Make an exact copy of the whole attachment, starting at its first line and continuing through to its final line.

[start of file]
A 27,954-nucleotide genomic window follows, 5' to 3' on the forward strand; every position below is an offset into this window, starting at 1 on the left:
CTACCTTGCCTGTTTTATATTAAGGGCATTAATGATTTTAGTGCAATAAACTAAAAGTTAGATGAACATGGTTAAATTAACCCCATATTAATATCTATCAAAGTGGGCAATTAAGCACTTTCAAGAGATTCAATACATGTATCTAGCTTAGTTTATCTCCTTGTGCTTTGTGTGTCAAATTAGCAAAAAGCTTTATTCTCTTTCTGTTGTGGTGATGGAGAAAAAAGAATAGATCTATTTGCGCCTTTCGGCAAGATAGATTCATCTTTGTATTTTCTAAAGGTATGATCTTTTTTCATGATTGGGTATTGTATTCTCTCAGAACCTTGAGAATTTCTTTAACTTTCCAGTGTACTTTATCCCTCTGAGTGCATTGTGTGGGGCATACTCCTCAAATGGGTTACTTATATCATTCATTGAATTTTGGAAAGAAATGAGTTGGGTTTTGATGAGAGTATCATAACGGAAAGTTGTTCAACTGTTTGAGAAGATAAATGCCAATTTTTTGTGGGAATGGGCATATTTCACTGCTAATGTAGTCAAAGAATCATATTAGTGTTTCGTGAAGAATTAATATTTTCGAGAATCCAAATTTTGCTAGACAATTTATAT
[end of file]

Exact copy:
A 27,954-nucleotide genomic window follows, 5' to 3' on the forward strand; every position below is an offset into this window, starting at 1 on the left:
CTACCTTGCCTGTTTTATATTAAGGGCATTAATGATTTTAGTGCAATAAACTAAAAGTTAGATGAACATGGTTAAATTAACCCCATATTAATATCTATCAAAGTGGGCAATTAAGCACTTTCAAGAGATTCAATACATGTATCTAGCTTAGTTTATCTCCTTGTGCTTTGTGTGTCAAATTAGCAAAAAGCTTTATTCTCTTTCTGTTGTGGTGATGGAGAAAAAAGAATAGATCTATTTGCGCCTTTCGGCAAGATAGATTCATCTTTGTATTTTCTAAAGGTATGATCTTTTTTCATGATTGGGTATTGTATTCTCTCAGAACCTTGAGAATTTCTTTAACTTTCCAGTGTACTTTATCCCTCTGAGTGCATTGTGTGGGGCATACTCCTCAAATGGGTTACTTATATCATTCATTGAATTTTGGAAAGAAATGAGTTGGGTTTTGATGAGAGTATCATAACGGAAAGTTGTTCAACTGTTTGAGAAGATAAATGCCAATTTTTTGTGGGAATGGGCATATTTCACTGCTAATGTAGTCAAAGAATCATATTAGTGTTTCGTGAAGAATTAATATTTTCGAGAATCCAAATTTTGCTAGACAATTTATAT